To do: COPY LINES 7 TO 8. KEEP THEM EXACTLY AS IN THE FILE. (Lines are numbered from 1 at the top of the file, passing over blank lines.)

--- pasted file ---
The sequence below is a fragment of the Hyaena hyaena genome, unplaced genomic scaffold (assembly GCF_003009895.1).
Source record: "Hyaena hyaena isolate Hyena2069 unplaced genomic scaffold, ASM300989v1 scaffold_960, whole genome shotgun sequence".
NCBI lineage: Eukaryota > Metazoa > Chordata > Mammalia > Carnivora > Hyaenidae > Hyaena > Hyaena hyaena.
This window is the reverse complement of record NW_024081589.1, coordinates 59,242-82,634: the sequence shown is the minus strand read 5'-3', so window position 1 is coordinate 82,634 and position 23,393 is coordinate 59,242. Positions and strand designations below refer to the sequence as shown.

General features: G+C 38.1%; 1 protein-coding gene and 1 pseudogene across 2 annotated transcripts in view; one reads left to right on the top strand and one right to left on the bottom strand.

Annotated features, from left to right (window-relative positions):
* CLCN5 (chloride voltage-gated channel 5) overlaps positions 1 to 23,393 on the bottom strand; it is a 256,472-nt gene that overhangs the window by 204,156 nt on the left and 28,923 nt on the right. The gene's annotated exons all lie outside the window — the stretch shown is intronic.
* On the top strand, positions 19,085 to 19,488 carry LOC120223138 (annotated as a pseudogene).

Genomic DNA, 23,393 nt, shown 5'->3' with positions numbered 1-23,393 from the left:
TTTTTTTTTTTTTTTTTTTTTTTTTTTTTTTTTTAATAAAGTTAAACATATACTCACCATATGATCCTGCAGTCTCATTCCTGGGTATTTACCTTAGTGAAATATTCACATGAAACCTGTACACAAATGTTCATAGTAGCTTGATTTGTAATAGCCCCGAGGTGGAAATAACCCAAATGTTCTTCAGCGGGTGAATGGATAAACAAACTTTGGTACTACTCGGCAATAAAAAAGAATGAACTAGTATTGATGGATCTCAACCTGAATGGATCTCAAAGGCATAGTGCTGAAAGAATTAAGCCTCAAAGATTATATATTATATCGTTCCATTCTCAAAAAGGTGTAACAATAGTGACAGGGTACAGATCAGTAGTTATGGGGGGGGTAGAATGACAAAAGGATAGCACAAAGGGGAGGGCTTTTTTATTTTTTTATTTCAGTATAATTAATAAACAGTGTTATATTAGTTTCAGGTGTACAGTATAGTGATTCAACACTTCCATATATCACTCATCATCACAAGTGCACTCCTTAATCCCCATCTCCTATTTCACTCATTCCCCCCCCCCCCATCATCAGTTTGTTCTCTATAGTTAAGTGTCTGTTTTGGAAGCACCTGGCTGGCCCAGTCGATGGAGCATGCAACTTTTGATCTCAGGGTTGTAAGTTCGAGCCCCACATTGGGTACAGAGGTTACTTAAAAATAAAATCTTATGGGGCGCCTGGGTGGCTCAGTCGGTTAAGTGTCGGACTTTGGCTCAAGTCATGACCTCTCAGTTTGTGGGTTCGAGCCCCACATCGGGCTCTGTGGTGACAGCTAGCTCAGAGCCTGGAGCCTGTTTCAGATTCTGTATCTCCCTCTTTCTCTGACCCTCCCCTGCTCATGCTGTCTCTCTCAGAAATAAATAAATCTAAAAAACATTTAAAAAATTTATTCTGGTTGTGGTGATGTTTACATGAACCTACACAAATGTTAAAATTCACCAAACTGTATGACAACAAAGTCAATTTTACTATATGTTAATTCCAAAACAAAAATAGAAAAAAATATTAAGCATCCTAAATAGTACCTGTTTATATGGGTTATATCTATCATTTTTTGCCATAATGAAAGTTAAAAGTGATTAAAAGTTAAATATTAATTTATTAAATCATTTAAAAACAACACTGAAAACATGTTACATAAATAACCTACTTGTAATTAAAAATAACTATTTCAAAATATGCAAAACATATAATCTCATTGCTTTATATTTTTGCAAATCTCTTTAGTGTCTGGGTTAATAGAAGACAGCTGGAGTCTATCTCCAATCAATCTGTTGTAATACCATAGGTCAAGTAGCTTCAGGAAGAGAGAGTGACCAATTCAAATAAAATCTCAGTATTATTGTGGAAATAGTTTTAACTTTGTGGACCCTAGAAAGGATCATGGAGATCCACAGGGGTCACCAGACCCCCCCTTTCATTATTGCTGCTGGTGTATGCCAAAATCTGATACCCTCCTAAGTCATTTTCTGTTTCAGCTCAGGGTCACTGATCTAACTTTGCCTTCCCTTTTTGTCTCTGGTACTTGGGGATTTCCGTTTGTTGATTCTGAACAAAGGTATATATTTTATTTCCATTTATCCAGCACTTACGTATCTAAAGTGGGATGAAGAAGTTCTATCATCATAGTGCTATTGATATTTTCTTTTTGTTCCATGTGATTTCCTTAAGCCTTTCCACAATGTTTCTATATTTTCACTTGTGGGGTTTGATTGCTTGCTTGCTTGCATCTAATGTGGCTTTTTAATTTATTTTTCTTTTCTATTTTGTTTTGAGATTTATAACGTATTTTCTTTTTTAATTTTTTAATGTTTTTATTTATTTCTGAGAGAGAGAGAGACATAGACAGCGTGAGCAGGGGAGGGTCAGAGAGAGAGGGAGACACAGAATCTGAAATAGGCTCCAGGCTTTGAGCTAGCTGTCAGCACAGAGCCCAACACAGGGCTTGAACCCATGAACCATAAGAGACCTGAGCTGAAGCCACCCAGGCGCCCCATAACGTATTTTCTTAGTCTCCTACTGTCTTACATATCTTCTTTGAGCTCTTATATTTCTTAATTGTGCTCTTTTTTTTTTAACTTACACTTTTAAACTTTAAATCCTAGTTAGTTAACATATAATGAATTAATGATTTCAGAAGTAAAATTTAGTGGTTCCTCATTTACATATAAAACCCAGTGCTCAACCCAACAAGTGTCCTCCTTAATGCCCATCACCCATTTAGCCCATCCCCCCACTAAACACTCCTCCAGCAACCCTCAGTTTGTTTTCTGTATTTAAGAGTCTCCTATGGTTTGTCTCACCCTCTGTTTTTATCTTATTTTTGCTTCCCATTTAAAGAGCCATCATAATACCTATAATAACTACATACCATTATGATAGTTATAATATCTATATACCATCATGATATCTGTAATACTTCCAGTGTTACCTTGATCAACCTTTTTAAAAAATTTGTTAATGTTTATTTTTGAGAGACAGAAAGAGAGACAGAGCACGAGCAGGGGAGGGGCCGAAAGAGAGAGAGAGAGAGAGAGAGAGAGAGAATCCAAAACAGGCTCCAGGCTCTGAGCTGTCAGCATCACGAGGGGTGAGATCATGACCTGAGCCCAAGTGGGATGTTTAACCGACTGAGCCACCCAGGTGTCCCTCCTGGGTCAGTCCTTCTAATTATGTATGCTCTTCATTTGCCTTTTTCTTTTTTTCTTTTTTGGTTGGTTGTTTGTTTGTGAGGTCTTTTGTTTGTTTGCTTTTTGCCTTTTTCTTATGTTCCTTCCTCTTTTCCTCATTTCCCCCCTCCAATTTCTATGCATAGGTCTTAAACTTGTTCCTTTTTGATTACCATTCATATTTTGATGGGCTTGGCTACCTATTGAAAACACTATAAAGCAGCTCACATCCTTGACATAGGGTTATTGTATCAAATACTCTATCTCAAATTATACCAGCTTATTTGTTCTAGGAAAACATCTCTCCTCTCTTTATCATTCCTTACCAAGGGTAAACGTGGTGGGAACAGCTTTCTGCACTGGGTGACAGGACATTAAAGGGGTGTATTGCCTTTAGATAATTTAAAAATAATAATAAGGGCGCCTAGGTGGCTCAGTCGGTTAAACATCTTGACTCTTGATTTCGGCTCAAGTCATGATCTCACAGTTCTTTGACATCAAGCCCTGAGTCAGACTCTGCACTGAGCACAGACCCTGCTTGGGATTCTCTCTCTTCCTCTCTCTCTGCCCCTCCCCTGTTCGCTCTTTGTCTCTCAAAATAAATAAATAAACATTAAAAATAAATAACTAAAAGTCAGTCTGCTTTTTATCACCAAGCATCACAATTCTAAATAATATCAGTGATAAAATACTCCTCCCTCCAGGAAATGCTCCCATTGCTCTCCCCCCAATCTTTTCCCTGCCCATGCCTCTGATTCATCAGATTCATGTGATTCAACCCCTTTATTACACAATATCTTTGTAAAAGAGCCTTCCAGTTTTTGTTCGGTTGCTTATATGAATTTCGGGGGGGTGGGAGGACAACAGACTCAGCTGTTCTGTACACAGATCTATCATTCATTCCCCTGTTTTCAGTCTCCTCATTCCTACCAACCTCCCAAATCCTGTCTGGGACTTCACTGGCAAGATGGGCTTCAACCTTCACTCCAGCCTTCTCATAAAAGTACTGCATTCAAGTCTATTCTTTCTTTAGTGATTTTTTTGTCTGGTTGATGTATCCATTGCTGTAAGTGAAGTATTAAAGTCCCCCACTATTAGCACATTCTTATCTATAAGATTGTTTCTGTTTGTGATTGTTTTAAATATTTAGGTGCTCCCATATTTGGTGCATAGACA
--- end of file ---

* CLCN5 (chloride voltage-gated channel 5) overlaps positions 1 to 23,393 on the bottom strand; it is a 256,472-nt gene that overhangs the window by 204,156 nt on the left and 28,923 nt on the right. The gene's annotated exons all lie outside the window — the stretch shown is intronic.
* On the top strand, positions 19,085 to 19,488 carry LOC120223138 (annotated as a pseudogene).